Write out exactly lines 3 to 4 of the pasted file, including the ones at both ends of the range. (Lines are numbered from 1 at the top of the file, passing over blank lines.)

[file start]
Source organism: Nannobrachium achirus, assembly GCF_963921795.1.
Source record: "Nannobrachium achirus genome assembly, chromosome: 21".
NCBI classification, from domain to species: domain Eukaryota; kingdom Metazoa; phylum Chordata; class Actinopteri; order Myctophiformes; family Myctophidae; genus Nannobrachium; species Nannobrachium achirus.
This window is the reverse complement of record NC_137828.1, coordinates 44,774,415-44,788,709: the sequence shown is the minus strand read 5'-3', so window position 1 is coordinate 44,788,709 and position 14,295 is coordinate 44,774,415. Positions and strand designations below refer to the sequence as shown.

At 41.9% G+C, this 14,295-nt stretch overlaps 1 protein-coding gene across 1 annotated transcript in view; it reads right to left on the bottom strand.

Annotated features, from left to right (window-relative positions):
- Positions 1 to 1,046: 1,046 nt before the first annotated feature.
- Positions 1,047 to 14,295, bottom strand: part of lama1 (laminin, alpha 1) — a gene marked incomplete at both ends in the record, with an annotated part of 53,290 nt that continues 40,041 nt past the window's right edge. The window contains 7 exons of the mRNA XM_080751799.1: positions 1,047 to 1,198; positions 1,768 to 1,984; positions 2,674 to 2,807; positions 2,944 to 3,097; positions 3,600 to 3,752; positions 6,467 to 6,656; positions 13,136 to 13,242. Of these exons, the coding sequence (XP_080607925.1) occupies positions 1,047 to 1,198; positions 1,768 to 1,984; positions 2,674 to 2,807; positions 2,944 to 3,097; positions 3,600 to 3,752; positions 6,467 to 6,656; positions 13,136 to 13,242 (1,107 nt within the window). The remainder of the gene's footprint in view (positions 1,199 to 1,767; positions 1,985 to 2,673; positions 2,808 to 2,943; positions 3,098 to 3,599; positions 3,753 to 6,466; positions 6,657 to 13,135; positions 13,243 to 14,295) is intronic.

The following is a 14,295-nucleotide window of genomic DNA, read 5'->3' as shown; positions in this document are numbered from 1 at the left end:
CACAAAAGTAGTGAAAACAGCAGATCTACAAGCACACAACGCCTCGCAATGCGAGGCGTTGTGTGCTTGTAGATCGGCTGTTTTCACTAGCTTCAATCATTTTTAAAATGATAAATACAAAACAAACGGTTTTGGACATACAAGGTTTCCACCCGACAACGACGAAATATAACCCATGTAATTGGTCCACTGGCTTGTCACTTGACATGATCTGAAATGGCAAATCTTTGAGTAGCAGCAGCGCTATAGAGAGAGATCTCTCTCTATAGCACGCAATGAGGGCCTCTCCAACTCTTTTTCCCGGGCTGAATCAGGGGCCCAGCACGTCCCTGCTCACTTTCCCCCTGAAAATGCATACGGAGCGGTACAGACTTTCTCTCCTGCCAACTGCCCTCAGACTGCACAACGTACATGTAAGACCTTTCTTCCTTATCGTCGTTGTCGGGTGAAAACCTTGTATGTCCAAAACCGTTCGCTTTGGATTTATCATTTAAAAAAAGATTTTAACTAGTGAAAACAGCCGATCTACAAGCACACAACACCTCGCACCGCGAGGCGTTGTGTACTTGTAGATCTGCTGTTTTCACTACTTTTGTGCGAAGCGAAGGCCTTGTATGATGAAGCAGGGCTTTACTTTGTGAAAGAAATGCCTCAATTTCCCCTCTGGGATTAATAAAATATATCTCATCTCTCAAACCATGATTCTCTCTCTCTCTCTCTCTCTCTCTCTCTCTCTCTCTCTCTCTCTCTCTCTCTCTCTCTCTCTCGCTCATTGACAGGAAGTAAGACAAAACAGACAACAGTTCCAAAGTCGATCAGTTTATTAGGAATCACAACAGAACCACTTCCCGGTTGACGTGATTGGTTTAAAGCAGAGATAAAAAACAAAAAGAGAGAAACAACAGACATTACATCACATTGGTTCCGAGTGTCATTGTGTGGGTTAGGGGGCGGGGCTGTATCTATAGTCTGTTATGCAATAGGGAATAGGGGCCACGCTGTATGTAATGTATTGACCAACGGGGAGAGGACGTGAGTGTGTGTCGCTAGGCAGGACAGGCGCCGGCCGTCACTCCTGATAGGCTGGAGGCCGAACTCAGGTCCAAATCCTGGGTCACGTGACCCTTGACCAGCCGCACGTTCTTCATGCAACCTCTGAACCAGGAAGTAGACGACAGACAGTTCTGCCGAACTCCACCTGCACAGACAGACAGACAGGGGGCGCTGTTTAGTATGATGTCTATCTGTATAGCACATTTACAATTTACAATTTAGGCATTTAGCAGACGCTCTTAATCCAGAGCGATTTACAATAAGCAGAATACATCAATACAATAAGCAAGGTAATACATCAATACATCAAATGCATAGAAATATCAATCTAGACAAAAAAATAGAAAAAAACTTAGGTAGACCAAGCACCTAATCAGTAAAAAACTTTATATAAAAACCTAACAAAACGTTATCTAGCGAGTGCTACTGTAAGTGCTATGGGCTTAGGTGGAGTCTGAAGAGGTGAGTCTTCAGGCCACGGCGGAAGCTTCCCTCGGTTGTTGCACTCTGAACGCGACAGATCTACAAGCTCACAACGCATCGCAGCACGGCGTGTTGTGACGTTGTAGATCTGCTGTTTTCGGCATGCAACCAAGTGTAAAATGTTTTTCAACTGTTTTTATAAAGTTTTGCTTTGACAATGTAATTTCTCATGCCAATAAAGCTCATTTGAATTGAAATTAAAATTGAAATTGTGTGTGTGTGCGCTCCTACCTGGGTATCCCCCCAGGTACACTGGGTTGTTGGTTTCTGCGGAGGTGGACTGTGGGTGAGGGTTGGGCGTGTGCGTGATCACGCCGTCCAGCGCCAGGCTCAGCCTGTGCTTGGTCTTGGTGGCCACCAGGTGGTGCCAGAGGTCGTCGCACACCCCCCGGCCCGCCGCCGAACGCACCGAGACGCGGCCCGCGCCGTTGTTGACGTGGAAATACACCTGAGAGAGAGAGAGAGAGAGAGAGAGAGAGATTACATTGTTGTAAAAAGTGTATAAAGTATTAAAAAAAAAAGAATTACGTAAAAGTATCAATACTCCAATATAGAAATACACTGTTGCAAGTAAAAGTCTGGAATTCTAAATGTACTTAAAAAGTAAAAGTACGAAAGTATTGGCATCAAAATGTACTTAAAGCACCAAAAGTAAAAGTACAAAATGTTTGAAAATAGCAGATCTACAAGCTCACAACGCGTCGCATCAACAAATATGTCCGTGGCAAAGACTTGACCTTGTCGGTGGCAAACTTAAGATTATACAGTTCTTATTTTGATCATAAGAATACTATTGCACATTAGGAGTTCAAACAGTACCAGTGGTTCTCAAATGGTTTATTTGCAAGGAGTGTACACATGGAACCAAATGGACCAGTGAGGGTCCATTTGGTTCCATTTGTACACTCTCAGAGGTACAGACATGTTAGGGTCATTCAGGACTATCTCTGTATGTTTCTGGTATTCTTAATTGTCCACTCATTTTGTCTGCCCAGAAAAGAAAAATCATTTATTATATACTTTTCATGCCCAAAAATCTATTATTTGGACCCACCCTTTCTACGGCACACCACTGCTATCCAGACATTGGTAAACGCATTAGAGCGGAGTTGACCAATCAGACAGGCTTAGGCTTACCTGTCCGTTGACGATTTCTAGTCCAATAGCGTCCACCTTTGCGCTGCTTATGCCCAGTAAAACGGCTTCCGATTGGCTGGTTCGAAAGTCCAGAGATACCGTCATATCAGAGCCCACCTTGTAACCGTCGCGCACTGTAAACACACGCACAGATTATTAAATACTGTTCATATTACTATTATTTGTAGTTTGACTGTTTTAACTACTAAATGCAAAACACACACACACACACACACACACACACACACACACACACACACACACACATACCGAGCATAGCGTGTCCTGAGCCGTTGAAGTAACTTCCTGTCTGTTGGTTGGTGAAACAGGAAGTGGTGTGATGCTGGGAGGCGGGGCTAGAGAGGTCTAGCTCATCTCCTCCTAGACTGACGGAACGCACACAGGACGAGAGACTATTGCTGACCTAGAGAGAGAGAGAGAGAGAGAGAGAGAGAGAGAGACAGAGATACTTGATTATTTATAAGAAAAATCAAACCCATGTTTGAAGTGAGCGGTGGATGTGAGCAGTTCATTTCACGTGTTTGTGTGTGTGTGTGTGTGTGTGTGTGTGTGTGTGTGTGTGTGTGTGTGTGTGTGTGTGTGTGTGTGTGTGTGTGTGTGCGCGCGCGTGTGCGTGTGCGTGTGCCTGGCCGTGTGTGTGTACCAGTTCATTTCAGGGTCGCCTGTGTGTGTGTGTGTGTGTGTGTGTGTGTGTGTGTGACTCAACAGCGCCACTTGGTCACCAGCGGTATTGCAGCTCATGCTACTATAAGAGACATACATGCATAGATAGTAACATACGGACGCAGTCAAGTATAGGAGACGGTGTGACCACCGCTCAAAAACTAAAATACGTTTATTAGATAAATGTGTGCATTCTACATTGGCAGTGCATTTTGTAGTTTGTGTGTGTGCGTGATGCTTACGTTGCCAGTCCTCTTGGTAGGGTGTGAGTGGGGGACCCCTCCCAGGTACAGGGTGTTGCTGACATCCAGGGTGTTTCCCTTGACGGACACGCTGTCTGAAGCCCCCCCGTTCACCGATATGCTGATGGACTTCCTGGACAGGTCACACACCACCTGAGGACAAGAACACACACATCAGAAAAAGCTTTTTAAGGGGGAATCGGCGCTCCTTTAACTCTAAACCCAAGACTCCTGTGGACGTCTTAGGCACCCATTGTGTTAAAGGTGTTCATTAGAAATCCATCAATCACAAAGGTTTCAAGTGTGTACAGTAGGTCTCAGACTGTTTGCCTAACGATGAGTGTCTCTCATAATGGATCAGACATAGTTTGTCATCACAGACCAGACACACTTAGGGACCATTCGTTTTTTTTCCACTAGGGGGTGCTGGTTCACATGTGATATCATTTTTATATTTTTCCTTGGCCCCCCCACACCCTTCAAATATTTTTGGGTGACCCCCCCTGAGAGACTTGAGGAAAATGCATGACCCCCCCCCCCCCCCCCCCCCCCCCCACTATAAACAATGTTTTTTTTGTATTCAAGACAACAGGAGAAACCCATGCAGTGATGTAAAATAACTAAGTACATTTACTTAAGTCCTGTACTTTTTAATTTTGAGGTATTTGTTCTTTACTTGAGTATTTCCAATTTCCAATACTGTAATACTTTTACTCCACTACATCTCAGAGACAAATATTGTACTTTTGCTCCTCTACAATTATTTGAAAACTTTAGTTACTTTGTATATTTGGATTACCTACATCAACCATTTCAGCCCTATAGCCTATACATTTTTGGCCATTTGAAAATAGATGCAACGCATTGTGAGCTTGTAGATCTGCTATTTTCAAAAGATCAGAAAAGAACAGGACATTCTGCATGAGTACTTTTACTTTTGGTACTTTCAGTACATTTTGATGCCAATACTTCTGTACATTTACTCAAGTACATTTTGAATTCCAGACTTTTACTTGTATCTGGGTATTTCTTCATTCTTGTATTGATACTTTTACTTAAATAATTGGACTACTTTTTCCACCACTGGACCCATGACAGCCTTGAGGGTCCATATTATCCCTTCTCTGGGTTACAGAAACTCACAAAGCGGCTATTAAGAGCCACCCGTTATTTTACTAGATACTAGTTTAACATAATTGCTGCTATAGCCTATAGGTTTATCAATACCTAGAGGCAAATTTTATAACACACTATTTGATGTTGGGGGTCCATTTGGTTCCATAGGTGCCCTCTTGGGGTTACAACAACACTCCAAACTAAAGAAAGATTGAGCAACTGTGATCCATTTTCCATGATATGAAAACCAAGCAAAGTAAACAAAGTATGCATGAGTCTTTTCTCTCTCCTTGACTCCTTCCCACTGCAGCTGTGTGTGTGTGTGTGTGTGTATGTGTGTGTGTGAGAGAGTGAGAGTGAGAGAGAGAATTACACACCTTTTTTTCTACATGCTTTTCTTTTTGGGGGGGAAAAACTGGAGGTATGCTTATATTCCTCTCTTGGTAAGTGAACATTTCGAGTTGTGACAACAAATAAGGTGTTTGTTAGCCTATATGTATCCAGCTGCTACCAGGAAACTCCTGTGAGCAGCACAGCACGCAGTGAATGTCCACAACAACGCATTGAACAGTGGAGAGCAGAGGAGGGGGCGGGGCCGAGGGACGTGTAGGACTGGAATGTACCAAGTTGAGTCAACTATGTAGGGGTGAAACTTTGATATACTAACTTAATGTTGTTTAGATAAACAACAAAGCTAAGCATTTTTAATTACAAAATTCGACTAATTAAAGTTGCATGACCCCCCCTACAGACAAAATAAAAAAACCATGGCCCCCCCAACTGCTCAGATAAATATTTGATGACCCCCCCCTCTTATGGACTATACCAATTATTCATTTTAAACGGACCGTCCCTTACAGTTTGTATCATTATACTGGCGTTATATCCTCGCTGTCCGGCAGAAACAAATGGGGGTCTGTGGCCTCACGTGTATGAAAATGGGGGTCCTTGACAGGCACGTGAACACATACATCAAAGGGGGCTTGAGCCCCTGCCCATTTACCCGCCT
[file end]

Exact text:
NCBI classification, from domain to species: domain Eukaryota; kingdom Metazoa; phylum Chordata; class Actinopteri; order Myctophiformes; family Myctophidae; genus Nannobrachium; species Nannobrachium achirus.
This window is the reverse complement of record NC_137828.1, coordinates 44,774,415-44,788,709: the sequence shown is the minus strand read 5'-3', so window position 1 is coordinate 44,788,709 and position 14,295 is coordinate 44,774,415. Positions and strand designations below refer to the sequence as shown.